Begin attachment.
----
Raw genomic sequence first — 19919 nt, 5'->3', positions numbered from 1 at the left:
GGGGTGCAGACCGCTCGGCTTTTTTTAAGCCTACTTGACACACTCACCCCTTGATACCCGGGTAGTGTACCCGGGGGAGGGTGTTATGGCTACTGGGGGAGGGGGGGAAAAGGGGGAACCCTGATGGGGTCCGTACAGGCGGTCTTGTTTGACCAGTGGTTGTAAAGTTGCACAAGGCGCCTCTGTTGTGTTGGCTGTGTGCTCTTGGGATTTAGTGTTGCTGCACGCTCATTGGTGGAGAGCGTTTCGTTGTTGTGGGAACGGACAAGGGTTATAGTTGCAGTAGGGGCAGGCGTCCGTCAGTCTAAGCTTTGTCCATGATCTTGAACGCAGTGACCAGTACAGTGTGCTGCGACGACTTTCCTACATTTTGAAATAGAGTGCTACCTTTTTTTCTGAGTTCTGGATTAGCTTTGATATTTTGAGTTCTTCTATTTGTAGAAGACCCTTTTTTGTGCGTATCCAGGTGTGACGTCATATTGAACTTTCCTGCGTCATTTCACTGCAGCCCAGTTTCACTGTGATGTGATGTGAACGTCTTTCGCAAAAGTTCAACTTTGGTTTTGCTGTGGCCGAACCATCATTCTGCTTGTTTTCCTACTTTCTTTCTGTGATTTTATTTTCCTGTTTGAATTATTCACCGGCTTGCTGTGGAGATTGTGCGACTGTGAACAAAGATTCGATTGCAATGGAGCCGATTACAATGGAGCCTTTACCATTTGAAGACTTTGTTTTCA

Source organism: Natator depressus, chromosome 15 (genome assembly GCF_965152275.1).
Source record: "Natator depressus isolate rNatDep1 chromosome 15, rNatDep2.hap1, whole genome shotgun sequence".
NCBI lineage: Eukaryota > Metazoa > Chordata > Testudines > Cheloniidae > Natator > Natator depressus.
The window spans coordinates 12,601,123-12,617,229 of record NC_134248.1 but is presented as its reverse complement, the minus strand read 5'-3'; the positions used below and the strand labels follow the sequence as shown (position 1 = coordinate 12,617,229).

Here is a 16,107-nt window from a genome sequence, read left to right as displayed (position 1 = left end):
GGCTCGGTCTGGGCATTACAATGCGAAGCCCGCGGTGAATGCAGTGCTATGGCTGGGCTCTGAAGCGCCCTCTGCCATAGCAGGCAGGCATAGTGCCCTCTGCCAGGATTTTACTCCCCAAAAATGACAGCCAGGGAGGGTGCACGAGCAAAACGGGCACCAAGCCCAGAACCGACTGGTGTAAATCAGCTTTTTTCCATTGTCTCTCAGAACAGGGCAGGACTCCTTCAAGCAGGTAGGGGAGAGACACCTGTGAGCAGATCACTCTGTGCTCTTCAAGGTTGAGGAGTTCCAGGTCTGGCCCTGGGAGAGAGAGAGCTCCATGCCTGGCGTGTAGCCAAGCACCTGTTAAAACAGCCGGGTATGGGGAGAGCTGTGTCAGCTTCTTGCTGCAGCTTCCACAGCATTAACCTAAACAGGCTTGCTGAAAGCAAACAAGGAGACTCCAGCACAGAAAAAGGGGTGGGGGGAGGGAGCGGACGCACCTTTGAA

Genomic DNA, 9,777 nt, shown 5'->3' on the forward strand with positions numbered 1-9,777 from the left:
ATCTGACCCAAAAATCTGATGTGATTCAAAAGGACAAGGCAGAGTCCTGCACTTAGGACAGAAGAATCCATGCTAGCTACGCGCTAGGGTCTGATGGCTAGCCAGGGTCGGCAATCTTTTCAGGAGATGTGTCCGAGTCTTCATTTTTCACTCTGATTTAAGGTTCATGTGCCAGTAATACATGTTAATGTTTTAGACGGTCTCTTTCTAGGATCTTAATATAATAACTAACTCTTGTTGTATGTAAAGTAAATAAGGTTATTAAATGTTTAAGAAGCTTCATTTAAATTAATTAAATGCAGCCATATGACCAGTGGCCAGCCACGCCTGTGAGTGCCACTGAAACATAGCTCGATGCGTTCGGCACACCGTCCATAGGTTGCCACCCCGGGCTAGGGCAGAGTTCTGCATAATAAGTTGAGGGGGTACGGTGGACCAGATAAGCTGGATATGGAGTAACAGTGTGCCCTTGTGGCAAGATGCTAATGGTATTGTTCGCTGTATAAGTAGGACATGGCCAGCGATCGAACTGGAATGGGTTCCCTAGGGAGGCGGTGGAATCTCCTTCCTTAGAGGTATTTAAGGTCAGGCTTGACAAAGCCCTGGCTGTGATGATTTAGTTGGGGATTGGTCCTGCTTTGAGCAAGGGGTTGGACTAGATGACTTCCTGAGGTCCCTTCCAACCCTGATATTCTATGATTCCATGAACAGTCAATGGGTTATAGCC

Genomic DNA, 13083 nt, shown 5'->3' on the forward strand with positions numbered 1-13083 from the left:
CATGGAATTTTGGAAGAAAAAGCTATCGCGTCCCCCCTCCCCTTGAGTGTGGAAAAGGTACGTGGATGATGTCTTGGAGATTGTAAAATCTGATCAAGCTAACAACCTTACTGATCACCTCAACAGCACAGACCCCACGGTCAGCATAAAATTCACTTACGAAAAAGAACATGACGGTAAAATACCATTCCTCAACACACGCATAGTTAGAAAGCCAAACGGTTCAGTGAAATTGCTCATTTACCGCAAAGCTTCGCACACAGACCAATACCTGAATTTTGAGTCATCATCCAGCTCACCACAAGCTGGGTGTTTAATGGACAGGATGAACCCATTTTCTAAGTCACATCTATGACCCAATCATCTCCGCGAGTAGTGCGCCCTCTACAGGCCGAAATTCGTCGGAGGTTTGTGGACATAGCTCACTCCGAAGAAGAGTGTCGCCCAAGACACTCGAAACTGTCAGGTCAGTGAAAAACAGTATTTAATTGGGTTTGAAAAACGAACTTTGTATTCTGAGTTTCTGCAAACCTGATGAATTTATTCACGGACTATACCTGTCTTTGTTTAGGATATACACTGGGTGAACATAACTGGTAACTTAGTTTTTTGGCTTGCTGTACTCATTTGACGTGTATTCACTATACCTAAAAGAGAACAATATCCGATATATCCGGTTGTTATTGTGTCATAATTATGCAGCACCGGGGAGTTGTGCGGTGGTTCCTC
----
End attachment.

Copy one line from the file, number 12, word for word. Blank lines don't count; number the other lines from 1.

CATGGAATTTTGGAAGAAAAAGCTATCGCGTCCCCCCTCCCCTTGAGTGTGGAAAAGGTACGTGGATGATGTCTTGGAGATTGTAAAATCTGATCAAGCTAACAACCTTACTGATCACCTCAACAGCACAGACCCCACGGTCAGCATAAAATTCACTTACGAAAAAGAACATGACGGTAAAATACCATTCCTCAACACACGCATAGTTAGAAAGCCAAACGGTTCAGTGAAATTGCTCATTTACCGCAAAGCTTCGCACACAGACCAATACCTGAATTTTGAGTCATCATCCAGCTCACCACAAGCTGGGTGTTTAATGGACAGGATGAACCCATTTTCTAAGTCACATCTATGACCCAATCATCTCCGCGAGTAGTGCGCCCTCTACAGGCCGAAATTCGTCGGAGGTTTGTGGACATAGCTCACTCCGAAGAAGAGTGTCGCCCAAGACACTCGAAACTGTCAGGTCAGTGAAAAACAGTATTTAATTGGGTTTGAAAAACGAACTTTGTATTCTGAGTTTCTGCAAACCTGATGAATTTATTCACGGACTATACCTGTCTTTGTTTAGGATATACACTGGGTGAACATAACTGGTAACTTAGTTTTTTGGCTTGCTGTACTCATTTGACGTGTATTCACTATACCTAAAAGAGAACAATATCCGATATATCCGGTTGTTATTGTGTCATAATTATGCAGCACCGGGGAGTTGTGCGGTGGTTCCTC